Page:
Posted in The Founding by Ken Thomas
Thanks, Ken ... you've shot today's productivity. :-)
I'm an admirer of Dallas Willard, who is by profession a philosophy professor at USC, but is also a noted Christian writer an speaker.
In one of his audio series I have Willard speaks of how in today's academic circles, with respect to the concept of "human nature," the consensus is that humans do not have a nature. This, Willard says, is the conclusion of a centuries old pursuit of complete individual liberty.
Willard's point seems to be that in the pursuit of complete individual liberty -- by that he means the freedom to do what we want when we want, and, by implication, do so without consequences -- the abandonment of any constraints imposed by our nature was necessary.
But of course, to simply say we have no constricting nature is not the same as having no nature. And of course we do. Humans must live within a whole range of limits imposed on us by our very nature.
Some are obvious (I can't fly on my own because the nature of my physical construction does not permit it); some are less obvious and worse, painful to admit (I will never be a famous Hollywood actor because I do not have that talent and I am not physically attractive enough); and others are far less obvious and, in our quest for complete freedom to do whatever we want we reject the mere mention of them (certain behaviors, though pleasurable, are not good for us).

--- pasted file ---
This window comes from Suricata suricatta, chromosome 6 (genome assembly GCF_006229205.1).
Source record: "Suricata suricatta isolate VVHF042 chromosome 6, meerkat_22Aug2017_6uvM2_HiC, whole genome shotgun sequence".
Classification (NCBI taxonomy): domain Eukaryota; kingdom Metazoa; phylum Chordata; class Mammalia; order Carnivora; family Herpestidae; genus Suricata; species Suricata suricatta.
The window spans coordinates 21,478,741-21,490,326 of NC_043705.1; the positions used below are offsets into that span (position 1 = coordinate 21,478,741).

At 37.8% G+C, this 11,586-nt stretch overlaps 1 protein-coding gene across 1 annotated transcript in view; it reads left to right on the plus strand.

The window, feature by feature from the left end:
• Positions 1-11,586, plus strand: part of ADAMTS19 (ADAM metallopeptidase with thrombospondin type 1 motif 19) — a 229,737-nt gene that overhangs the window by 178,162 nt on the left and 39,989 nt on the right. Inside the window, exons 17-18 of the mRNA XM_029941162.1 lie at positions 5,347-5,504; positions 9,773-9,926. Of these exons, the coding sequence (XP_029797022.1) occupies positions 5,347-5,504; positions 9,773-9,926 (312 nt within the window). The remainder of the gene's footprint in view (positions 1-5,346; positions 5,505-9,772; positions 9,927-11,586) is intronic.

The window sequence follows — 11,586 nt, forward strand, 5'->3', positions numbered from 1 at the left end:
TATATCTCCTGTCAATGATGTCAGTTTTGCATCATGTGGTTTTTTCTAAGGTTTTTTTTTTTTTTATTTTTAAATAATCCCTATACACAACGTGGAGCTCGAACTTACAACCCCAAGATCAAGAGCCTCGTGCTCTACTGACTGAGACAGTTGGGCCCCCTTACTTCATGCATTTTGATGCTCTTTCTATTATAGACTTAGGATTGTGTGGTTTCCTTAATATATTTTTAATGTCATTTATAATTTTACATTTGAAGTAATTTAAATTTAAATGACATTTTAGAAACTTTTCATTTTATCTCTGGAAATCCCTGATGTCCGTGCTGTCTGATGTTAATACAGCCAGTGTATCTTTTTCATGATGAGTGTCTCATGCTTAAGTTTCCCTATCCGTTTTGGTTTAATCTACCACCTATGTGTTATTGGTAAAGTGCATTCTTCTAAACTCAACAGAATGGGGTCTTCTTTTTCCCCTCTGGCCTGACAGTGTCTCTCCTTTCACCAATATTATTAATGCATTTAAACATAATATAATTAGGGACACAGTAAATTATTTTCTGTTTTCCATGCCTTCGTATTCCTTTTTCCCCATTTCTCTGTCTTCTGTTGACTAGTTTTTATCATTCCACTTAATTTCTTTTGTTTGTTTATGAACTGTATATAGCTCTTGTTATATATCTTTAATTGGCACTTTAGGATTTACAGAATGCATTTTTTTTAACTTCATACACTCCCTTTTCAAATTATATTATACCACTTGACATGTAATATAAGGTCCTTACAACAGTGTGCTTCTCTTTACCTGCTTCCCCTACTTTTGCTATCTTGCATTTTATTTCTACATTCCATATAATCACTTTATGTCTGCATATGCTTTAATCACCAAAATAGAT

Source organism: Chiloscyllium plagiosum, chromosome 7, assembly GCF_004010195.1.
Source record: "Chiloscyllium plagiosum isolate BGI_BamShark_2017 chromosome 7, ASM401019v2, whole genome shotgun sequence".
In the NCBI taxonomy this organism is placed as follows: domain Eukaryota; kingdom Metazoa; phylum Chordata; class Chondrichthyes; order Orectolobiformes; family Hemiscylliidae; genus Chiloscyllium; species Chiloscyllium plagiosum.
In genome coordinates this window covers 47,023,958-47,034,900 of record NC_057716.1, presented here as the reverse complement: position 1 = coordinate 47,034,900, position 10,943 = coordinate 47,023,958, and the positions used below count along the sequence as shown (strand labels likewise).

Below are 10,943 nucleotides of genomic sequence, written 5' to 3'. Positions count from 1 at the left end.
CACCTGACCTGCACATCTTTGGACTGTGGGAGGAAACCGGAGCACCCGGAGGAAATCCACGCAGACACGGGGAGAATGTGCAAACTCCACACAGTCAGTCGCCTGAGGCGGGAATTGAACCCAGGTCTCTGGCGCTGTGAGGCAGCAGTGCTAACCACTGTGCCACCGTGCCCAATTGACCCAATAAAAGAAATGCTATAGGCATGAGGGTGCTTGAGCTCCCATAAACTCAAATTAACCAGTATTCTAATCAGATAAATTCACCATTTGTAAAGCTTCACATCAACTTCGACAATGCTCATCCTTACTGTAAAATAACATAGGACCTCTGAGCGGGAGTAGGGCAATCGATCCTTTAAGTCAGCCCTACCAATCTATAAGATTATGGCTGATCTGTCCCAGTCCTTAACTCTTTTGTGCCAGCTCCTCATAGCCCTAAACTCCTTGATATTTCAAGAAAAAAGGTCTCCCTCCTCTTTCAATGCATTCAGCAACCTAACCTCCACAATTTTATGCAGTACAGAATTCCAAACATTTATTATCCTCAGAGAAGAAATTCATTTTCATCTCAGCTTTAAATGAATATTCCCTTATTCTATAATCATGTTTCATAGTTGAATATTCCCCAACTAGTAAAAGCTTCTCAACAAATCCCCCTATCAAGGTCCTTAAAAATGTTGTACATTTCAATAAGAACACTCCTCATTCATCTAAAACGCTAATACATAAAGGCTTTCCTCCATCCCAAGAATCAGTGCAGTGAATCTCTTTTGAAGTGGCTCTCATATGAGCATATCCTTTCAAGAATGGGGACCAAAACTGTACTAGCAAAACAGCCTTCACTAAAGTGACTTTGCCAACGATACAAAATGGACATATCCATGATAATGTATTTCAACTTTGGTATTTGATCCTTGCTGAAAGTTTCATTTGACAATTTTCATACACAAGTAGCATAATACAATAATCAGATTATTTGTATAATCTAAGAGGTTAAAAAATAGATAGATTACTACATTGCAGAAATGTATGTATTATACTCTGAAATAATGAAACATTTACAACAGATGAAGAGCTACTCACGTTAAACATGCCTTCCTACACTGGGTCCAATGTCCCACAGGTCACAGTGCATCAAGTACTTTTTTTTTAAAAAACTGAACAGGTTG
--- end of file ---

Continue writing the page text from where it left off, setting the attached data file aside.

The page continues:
And of course all this then tumbles into the abyss when taken to its conclusion. If there are no constraints imposed on us by our nature, then any constaints (or allowances) we do impose are purely arbitrary. And thus subject to the changing whims of whatever selection mechanism we employ.
Of course on the flip-side of this are those who wish to hijack "natural law" for their own purposes. It's just as easy to make bad arguments based on the concept of natural law as it is to reject it entirely.
Blah ... there's not enough coffee in the world to wake me up enough to really understand this.
"It's just as easy to make bad arguments based on the concept of natural law as it is to reject it entirely." One of the first difficulties in explaining natural law is differentiating it from Darwinism. But even the concept of nature provides a starting-point in reality, and that too is a crucial step in drawing people back from the Abyss.
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